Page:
Editor’s Note: Maybe I just have an ethical blind spot here, but I don’t think the issue of doctor-assisted suicide is even debatable. I can understand how people can differ on the other two life issues — abortion and the death penalty. If you honestly believe life begins at conception (which I don’t), then I can see how you might believe abortion is murder. And, although I’m pro-death penalty, I’m for it in the weakest possible way. I don’t even consider a candidate’s position on it when it’s time to vote, so I can see both sides to this issue. However, since suicide involves only the person exercising control of only his or her own life, I don’t see how it’s anyone’s business if, when or how a person opts for the big dirt nap. I think there should be pleasantly decorated and reasonably priced suicide centers in every populated area, so that those who want out don’t have to travel too far ... and they should have pleasant-sounding names like “Homeward Bound” or “Getting Off.”
“Suicide is man’s way of saying to god, “You can’t fire me. I quit.”
— Bill Maher
Have you ever felt like you’re living in a science-fiction movie? I feel that way when someone holds up a phone/computer barely larger than a credit card that can identify any of 8 million songs just by sampling a few seconds of music in the air. I also feel that way when a talking GPS tells me how to find the nearest kung pao chicken.
Of course, at other times, I feel a little bit cheated: Where are those hovering cars the Jetsons flew around in and the electronic dogs that never mess on the carpet? And, by now, shouldn’t we be rocketing around the galaxy like they did in the “Star Wars” movies?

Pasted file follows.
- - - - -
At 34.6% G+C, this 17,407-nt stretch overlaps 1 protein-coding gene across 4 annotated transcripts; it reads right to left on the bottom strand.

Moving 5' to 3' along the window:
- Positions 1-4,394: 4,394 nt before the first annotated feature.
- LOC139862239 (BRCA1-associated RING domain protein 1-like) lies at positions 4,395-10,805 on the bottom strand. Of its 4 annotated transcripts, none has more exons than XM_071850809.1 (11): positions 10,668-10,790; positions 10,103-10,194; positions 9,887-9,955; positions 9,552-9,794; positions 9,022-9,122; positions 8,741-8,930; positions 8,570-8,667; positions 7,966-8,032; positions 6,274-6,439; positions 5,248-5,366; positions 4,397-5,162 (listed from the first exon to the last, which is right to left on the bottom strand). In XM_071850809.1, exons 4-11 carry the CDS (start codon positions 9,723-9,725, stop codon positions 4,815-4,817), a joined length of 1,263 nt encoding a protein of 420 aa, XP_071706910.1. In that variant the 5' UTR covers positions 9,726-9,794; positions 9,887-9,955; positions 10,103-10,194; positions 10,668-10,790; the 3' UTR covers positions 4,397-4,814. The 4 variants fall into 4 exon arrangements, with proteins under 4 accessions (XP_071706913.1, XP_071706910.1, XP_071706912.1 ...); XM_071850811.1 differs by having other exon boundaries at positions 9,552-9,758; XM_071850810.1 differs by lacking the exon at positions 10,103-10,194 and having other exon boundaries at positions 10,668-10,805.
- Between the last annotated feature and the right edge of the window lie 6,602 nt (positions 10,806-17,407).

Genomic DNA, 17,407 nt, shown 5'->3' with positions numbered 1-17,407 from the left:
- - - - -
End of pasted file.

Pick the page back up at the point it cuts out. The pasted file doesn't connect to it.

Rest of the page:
Another advance that’s missing is a humane way out for people who choose to end their lives, as was shown in the classic sci-fi film “Soylent Green.” In that depressing movie, Edward G. Robinson opted out of his relentlessly dystopian life by checking into an assisted-suicide center, where he was mercifully put to sleep in one of the movie’s few uplifting scenes.
I thought of this when I read the recent obituary of assisted-suicide crusader Jack Kevorkian. In a more enlightened and compassionate society, Dr. Jack would have been lionized for his work, rather than imprisoned like a criminal. However, in our current “Nanny State,” the quaint notion of controlling your own life is out of favor.
In 1997, Oregon passed a Death With Dignity law, and, despite repeated efforts by the Bush Administration to overrule the state’s rights, the statute has operated without any problems ever since. Nonetheless, although the Supreme Court has twice ruled the Oregon law constitutional, physician-assisted suicide is still illegal in 47 states.
Paradoxically, it’s fashionable these days to call yourself a libertarian. Yet neither the Tea Partiers, who rant about getting government out of our lives (a stance conservatives have pretended to embrace for decades), nor most liberals, who limit their reverence for choice to the beginnings of life, show any inclination to end our government’s overbearing interference with the right to control the way we end our lives.